If there’s one thing you should know about me, it’s that I’m awful at card games. Hearthstone struggled to get my juices flowing, and The Elder Scrolls: Legends just isn’t for me, so you’re probably wondering why on Earth I’m writing about the arguably even more complex Dota 2 card game spin-off Artifact.
After plugging away for seven hours to learn the basics, and then subsequently losing all but one of my bot games, I was weirdly hooked. With everyone in the office laughing at my inability, Artifact was there, enticing me to prove that I could, in fact, win games and appease my little Imp, who had only come to know that gutting ‘Defeat’ screen.
At ten hours, I began to notice intricacies in the cards I had glossed over before, and started playing more proactively. At 15 hours in, I was able to pinpoint the exact moments that were costing me the game, or the plays that I could have pulled off better. And finally, at 20 hours in, I was implementing thought-out strategies with the Blue-Black Control and Red-Green Brawler decks. I’m still really bad at Artifact, but surprisingly, I’m still playing it.
The key draws here are the three lanes that Artifact commands you to control, which essentially mean you are running three games at once. Each lane features two towers at either end – one for you, one for you opponent – and all you need to do is destroy two of your enemy’s three towers to win.
Simple, right? But I did say this game was complicated, so naturally there’s an alternative way to claim victory: by destroying the tough Ancient that is released when you wipe out a tower.
It’s these differing methods in securing a win that have consistently kept me on my toes, trying to predict my opponent’s strategy, while attempting to stay one or two steps ahead of the game. ‘Attempting’ being the key word for me, there.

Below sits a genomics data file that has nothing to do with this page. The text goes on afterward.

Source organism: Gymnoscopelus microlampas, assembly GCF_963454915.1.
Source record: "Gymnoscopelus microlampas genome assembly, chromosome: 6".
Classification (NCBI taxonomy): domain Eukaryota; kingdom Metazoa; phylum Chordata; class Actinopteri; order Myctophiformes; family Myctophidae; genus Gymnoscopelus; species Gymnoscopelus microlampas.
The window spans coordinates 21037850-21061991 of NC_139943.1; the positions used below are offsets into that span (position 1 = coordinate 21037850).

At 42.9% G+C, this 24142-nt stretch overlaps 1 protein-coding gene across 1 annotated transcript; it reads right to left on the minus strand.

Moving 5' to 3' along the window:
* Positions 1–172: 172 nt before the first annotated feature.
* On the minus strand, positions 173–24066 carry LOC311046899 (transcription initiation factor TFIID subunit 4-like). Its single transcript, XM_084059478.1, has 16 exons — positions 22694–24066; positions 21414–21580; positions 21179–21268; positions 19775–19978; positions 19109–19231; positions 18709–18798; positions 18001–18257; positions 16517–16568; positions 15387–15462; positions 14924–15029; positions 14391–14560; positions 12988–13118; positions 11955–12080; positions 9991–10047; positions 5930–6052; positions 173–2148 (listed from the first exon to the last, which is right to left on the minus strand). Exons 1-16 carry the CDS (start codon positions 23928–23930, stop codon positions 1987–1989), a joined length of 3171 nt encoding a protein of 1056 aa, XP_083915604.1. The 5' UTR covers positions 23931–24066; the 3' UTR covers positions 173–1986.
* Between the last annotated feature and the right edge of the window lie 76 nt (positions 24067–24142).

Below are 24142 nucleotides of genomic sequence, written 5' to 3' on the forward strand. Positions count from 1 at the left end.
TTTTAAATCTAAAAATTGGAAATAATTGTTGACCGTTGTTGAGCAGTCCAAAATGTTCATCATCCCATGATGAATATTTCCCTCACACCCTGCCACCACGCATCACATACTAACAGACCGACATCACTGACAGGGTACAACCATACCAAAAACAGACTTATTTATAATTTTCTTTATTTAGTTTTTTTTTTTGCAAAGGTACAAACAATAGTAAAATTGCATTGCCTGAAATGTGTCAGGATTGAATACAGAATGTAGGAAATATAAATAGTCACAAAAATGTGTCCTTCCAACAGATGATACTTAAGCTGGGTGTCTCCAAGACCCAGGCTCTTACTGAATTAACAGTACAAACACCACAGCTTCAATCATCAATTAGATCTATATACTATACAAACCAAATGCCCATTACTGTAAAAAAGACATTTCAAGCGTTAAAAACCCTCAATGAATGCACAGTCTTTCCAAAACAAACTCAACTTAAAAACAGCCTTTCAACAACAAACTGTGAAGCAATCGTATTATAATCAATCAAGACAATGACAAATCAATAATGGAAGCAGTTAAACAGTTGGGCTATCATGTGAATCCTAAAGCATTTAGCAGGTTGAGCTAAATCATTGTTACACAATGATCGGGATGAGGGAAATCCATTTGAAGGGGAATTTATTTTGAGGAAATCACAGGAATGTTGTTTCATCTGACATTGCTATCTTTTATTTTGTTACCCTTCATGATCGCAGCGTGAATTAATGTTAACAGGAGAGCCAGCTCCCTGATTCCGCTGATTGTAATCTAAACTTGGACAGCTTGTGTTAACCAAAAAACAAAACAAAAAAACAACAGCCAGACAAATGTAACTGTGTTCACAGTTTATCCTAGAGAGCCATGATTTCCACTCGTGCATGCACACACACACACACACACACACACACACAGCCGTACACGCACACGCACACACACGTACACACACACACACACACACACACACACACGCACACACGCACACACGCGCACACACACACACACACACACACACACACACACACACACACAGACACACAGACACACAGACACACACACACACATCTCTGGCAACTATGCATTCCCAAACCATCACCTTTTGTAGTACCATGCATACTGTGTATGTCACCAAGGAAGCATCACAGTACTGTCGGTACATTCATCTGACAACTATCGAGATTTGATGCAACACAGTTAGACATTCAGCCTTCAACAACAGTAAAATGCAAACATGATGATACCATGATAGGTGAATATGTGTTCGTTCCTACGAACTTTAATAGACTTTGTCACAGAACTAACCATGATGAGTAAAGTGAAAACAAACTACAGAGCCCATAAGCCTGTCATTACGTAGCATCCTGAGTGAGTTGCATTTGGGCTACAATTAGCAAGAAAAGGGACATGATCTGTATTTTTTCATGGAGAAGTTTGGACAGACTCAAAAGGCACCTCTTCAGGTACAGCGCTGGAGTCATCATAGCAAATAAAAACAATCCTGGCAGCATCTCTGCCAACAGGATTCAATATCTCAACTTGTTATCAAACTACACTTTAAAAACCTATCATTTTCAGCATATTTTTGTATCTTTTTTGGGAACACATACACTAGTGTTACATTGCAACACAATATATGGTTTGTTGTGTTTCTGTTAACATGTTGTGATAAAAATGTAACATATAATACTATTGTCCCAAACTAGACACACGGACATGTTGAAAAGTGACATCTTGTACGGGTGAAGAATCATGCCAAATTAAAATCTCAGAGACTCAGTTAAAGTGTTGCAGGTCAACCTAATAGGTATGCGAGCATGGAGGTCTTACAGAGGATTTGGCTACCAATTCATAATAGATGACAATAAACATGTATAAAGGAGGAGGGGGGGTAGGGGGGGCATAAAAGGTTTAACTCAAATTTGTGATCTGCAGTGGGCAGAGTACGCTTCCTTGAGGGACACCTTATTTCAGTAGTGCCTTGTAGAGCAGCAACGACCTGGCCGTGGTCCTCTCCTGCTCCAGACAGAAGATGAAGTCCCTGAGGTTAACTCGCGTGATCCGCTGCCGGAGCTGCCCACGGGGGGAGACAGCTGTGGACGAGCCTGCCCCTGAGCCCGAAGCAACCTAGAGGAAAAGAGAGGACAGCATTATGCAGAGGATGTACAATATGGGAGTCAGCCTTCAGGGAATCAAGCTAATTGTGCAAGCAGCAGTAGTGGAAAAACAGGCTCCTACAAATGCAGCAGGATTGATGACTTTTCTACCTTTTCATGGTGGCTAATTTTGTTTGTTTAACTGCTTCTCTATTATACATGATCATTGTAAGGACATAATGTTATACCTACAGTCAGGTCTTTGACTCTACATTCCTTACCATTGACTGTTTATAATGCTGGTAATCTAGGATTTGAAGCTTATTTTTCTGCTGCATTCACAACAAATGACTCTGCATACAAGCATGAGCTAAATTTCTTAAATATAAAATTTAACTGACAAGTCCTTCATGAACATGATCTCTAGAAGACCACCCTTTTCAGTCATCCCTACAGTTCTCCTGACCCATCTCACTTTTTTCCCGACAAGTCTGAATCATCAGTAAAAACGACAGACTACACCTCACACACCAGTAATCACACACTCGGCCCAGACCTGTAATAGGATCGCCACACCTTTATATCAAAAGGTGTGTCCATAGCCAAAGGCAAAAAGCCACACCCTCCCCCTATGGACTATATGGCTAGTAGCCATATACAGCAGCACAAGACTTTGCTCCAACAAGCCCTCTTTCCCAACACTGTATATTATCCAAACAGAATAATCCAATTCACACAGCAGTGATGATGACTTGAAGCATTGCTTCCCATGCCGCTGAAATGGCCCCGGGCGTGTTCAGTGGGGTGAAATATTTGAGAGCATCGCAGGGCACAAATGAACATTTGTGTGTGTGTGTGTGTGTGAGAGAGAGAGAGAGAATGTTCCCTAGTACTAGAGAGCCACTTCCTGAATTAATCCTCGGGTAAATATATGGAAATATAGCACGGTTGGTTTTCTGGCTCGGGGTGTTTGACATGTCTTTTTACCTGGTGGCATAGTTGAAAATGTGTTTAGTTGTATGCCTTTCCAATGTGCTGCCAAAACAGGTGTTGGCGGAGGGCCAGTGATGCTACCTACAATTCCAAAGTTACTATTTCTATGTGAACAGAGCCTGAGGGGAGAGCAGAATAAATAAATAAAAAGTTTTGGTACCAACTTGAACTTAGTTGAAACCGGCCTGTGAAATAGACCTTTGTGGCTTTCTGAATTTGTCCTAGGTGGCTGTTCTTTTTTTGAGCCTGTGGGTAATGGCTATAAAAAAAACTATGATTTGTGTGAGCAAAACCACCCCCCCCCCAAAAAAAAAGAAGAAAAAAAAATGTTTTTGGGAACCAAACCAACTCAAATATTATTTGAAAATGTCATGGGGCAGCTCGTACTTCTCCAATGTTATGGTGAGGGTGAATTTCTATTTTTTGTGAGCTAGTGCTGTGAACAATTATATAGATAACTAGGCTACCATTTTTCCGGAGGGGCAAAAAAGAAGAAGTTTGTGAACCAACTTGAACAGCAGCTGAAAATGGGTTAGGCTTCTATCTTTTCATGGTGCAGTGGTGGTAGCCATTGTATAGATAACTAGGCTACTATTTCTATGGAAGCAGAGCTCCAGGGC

Talking of strategy, I should mention there are four different card suits in Artifact, represented by the colours: Red, Green, Black, and Blue. Each suit has its key strengths, calling for different tactics and playstyles. This really threw me at first, trying to understand what worked well together, but the process of learning and trying new things kept me hooked until I got there.
When it comes to deck building, only time will tell what the first meta will be, but having a real-world card trading economy pushes players to fully invest in the cards they want and create bespoke decks tailored to their playstyle. On the flip side, if it doesn’t work out, you can always follow the market and cash out your cards when they’re in high demand. That’s what I call a win win. Insofar as I’m familiar with what a win is.
Valve is well-known for creating games that have not only stood the test of time, but also become a rite of passage all PC gamers must play through. Artifact is certainly one of mine. Despite those soul crushing defeats, it’s a thrilling, complex, and highly competitive game that’ll keep me coming back until I’ve mastered it, and then mastered it some more.